Bringing home a furry bundle of joy can be a life-changing moment. For starters, you’ve just gained a best friend, but you’ve also gained a whole lot of responsibility.


Between house training, obedience lessons, vet visits, buying all of the toys and treats, and, of course, taking the time to truly bond with your new pet, it’s a big commitment on your time and your finances.


Even employers have taken notice, with more and more companies offering “pawternity” leave in the form of days off or a flexible work schedule to allow employees the opportunity to help their fur baby settle into their new home.


How can you tell if you’re ready for such an undertaking? For starters, it helps to know what exactly to expect. Here’s a rundown of the costs you can anticipate with a new dog or cat.


    The majority of pets come from friends and family members, according to the American Society for the Prevention of Cruelty to Animals (ASPCA). If you fall into this category, you may not feel a financial hit up front.

    If you adopt from a shelter, you might pay up to $300, depending on the type of animal and breed, according to Money magazine. Many shelters will offer discounts when they’re full or beyond capacity, so be sure to check. Pet stores may run slightly higher, but it pays to make sure you’re getting an animal that’s healthy and well cared for.

    If you’re looking for a pure breed, expect to spend even more. Dogs can range anywhere from $500 to $2,000, and cats can run from $300 to $1,200, according to The Finance Geek. If you’re adopting the pet to show, you can easily double or triple these rates.


    There are no federal laws mandating the licensing of pets, according to the Michigan State University Animal Legal & Historical Center. Though all states require some sort of licensing for dogs. While fees can be nominal (about $10 to $20), you can be fined much more if this detail isn’t addressed. Cats are not required to be licensed in any state except Rhode Island, although cities and municipalities often require it.


    Some shelters and pet stores will conduct an initial checkup, take care of spaying/neutering and administer shots as part of the adoption package, but others do not. Check to see if you’ll need to enlist your own veterinarian for this. Here’s what you can expect to pay when you do, according to Petfinder:


    • First checkup: $100 to $400
    • Spaying/neutering: $35 to $200
    • Annual exam: $45 to $200
    • Emergency care: Up to $2,000 or more in some cases


    • First checkup: $50 to $400
    • Spaying/neutering: $25 to $200
    • Annual exam: $50 to $400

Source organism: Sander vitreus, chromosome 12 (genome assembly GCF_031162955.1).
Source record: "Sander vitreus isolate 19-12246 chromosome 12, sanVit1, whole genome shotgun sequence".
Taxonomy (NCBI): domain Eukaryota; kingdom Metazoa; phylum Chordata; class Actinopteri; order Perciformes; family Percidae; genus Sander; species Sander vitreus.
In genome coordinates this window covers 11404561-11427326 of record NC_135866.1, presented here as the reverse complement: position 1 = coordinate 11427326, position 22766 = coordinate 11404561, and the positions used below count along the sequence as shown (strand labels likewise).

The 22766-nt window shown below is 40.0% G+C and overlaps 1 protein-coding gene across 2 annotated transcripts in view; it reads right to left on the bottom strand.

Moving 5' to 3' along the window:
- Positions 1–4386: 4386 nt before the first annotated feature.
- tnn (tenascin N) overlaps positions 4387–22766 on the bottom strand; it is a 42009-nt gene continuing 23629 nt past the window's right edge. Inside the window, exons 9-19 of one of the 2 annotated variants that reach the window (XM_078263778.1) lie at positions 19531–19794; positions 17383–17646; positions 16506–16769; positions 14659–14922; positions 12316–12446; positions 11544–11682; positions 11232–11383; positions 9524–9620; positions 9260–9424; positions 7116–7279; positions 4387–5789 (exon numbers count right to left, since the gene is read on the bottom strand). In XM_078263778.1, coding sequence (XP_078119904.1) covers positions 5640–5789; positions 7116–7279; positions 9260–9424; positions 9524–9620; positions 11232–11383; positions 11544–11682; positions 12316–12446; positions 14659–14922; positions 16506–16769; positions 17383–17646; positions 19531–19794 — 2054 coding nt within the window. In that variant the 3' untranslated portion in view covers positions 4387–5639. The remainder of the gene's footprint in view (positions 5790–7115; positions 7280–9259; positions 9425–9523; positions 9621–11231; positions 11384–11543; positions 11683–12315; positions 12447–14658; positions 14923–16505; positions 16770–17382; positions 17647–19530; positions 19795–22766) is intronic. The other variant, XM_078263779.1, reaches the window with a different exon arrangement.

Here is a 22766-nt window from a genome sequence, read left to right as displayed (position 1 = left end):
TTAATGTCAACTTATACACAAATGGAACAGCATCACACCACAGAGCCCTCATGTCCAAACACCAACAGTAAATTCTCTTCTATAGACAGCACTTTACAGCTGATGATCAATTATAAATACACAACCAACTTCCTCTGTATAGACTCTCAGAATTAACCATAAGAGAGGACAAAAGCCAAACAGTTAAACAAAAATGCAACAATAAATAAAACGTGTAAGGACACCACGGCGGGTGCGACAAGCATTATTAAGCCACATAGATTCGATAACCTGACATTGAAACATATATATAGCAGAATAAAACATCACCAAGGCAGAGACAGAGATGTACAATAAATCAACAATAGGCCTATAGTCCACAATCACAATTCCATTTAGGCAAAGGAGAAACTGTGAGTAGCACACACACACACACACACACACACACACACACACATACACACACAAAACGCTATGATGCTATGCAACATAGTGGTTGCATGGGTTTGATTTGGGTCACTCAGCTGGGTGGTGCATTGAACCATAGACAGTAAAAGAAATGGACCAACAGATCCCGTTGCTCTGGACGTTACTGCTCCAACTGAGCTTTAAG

• Emergency care: Up to $2,000 or more in some cases

    While these are average costs, yours could be lower or higher. A dog in need of chemotherapy or an organ transplant can run up $8,000 or more in expenses, according to The Finance Geek. Luckily, pet health insurance can help with emergencies, and some humane societies offer low-cost solutions.


    According to Petfinder, dog food can range from $165 to $230 per year; cat food from $120 to $200 (and that doesn’t include treats). Bowls and water dishes can cost a few dollars to a hundred dollars or more for automated feeding systems.

    At a minimum, a good dog collar or harness and leash for walking can cost $40 or more. A cat box may run $10 to $25 and up, depending on styles. The average annual cost for litter will run from $120 to $150 per year.


    You can groom a dog or cat on your own, but if you go with a groomer, according to Angie’s List, dogs can cost between $30 and $90, depending on the breed and size, whereas cats will run between $30 and $50.

    Prices for boarding vary depending on facilities and can range from $20 per day at an average facility to more than $100 for something fancier. The same holds true for dog-walking services.

    Doggie daycare costs can vary widely — between $12 and nearly $40 for a typical 10- to 12-hour day, according to Costhelper. An average dog with typical needs might cost $750 a year above and beyond what you pay to get your new best friend. It may very well be worth the cost, especially when you consider that it’s been proven that a pet can have positive health benefits, too. Just know the costs going in so you can focus on enjoying your new pet.

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